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Remembering Al DeMinico

Published by Coleman Nee on

In November, Triangle lost a treasured member of our community, Al DeMinico. Al spent more than a decade at Triangle and worked tirelessly and enthusiastically on behalf of the people in our programs. In addition to working in our Malden-based programs, he was also a longtime coach of the Bashers Special Olympics softball team. He was a mentor, friend, and coach to countless Triangle program participants who will miss him dearly. As a lifelong resident of the area, Al was passionate about giving back to his home community. In recent years, he led the Triangle crew that worked closely with the Malden Department of Public Works.

Al was one of the first people I met at Triangle and his infectious smile and enthusiasm were a deep reflection of his commitment to serving the disability community. His advice and perspective were invaluable to me and all of us as we moved from sheltered workshop to community-based employment.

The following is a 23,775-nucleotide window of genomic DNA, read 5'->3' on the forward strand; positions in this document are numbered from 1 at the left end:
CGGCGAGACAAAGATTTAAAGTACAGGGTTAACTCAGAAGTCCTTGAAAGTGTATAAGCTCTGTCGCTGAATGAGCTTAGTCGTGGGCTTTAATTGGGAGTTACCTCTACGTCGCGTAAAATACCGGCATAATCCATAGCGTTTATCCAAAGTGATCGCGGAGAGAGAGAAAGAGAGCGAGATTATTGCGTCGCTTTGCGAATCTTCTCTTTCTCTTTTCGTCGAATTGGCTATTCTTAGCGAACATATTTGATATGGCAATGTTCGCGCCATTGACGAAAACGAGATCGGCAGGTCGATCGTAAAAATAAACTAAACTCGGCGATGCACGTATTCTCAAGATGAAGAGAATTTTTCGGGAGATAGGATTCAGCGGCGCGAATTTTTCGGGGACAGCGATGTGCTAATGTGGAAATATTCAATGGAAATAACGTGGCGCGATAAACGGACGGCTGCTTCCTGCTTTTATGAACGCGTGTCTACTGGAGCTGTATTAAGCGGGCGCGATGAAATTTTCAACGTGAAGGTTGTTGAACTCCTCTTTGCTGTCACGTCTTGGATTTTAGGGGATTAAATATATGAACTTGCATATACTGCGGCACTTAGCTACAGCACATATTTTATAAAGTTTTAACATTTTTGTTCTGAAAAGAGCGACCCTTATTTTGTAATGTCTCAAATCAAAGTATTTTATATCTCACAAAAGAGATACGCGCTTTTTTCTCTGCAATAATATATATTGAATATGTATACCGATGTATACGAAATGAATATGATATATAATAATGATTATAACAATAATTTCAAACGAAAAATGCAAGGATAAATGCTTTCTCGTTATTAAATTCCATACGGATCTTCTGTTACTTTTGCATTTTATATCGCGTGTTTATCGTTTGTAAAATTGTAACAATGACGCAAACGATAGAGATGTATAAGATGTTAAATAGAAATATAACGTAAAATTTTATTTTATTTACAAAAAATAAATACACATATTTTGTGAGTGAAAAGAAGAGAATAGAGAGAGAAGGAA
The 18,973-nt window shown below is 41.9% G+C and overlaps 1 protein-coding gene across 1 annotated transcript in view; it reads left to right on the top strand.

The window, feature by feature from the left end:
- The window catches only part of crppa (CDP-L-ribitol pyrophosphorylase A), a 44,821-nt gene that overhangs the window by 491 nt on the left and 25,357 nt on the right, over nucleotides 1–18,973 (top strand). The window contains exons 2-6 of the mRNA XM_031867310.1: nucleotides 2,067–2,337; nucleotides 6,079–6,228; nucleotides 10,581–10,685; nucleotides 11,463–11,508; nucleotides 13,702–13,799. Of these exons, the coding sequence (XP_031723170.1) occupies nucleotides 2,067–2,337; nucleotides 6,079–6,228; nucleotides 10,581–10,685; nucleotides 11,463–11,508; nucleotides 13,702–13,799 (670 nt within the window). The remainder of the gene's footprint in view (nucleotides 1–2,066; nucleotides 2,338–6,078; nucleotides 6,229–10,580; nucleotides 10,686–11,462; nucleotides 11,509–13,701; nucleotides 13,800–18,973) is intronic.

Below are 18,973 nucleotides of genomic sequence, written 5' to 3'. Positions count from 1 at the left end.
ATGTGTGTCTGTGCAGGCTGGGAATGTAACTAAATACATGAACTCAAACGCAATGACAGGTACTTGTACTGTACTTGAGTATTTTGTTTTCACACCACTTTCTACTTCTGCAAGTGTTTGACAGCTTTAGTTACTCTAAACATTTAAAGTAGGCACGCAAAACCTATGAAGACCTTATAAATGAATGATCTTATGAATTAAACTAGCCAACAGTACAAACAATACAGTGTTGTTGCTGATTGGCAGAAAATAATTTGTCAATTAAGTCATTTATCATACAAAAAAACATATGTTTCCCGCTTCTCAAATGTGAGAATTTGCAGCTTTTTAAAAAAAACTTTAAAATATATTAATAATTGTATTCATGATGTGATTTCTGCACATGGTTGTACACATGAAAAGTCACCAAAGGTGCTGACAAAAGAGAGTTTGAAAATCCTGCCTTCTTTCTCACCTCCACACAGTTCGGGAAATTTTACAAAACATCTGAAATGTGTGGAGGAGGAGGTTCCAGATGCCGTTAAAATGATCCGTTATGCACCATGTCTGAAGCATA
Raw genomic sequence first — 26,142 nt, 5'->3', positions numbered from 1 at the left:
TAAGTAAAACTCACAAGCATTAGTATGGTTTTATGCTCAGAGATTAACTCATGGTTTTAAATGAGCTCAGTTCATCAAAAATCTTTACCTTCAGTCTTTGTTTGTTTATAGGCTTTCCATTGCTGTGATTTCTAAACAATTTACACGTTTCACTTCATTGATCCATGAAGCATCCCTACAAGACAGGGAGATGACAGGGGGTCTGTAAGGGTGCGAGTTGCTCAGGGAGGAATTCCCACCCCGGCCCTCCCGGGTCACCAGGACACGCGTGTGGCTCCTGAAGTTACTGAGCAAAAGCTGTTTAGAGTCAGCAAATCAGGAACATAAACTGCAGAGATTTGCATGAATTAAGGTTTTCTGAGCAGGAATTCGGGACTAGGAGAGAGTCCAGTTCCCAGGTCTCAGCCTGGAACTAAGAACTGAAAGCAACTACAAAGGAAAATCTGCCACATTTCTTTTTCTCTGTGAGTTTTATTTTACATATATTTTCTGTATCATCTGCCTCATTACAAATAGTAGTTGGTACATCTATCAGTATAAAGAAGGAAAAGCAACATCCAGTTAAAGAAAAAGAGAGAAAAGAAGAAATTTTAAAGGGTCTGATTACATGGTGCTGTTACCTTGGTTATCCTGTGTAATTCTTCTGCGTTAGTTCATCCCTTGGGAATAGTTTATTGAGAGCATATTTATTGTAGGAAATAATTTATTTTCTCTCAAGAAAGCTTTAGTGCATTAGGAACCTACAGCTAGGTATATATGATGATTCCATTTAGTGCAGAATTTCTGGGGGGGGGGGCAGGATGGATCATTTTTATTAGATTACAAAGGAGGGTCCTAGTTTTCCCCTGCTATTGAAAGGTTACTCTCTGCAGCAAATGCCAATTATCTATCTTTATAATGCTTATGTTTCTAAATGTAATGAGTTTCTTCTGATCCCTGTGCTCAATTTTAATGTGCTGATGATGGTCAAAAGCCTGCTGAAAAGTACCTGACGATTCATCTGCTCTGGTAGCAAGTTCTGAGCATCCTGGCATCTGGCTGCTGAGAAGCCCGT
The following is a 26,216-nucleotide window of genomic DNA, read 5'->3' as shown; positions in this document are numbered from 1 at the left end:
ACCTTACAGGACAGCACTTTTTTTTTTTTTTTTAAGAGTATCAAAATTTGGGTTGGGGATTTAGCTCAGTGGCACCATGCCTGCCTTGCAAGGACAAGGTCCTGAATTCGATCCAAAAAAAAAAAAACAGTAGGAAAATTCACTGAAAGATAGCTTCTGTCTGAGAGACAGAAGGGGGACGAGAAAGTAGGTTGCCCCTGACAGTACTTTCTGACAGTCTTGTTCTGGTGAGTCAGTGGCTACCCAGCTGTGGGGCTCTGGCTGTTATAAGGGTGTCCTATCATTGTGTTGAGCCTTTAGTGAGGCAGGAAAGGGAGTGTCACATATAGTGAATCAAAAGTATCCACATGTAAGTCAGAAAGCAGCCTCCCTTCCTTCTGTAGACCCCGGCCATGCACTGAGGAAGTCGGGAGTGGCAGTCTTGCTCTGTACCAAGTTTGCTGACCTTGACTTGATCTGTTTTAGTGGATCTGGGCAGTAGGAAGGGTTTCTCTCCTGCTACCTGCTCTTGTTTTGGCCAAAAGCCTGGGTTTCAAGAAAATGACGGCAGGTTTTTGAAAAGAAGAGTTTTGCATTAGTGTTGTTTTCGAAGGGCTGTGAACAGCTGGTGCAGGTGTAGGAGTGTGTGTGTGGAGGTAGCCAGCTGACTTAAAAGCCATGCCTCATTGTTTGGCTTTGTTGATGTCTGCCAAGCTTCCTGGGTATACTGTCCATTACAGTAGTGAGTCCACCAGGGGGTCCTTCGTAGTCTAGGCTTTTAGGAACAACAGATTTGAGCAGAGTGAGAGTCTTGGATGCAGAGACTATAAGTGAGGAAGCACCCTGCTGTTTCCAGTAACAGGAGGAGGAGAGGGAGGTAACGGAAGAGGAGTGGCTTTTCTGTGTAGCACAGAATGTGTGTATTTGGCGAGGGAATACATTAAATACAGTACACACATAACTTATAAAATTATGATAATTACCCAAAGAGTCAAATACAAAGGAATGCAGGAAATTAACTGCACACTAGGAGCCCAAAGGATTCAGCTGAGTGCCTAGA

Al developed a special bond with the individuals he worked with and made a deep impression on many lives. In early December, Triangle staff members held a virtual memorial service for the community to reflect on and commemorate Al’s life. Countless program participants and staff members from different parts of Triangle’s programming came together to share stories, look at photos, and honor Al’s memory. Multiple attendees commented on his jovial attitude, remarking that he “always had a smile on his face” and that he was a “wonderful guy.” He made a big impression on members of the Bashers team, who called him “the best coach in the world” and shared stories of how he taught them to keep their eyes on the ball and swing the bat. It wasn’t only the program participants who felt the deep impact of Al’s presence – many Triangle staff members commented on how he was an incredible mentor and friend to his colleagues both new and old.

Al’s presence will be deeply missed in the Triangle community, but we’re all lucky to have known such an amazing man who touched and bettered so many lives. As they say in Al’s beloved Italy: “Chi vive sperando, muore cantando.” He who lives with hope dies singing! Thank you Al for all of your hope, humor and great memories.

Categories: Op - Ed

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